Some of the class were film and art majors, who had previous experience working with film cameras and other fancy equipment. Others simply used camcorders and HD recording devices like an iPhone. The class short films ranged from documenting your daily awakening routine to creating a mini documentary on Jewish traditions.

The goal was to obtain lots of video/audio footage and ‘cut’ it all together to make a comprehensible film.

My initial plan of documenting a topic failed due to the sources back-pedaling. This led to a change of direction.

I love the power of films, notably documentaries like those of National Geographic. The ability to bring remote parts of our planet, cultures, and the habitat of other species to our home color tv is simply a delectable experience. The manner in which it is presented: the stunning music, the breathless visuals, the narrator who enthralls you with their passion – immerses you in deep thinking that may lead to life altering perspectives.

So I attempted to create a similar feel for my final project. I took my media discs of the films Baraka, Home, and Earth, converted them to digital files, and painstakingly cut specific scenes from each one. I like the stunning scores from John Murphy’s Sunshine and Audiomachine’s Equinox, so they were spliced up and incorporated into the project.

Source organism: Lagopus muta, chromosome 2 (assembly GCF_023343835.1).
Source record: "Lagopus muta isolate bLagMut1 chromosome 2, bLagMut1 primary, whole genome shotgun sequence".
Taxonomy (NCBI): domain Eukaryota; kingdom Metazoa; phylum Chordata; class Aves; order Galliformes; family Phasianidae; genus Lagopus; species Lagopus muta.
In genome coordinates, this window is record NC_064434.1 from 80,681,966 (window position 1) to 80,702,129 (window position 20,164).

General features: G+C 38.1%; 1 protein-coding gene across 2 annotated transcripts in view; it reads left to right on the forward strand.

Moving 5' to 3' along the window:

I did my best to follow the storyboard process that was simmering in my mind, and sequenced them all together like some sort of mini visual story. The process of syncing certain sequences to certain parts of the musical scores proved challenging. Select quotes regarding our environment were added as a mental narration. Effects such as transitions, moving text, key framing, audio enhancements, timing, and others were the final touches. The following 5 minute video is the result (choose HD viewing for maximum experience):

Archaeology, Geology, and Science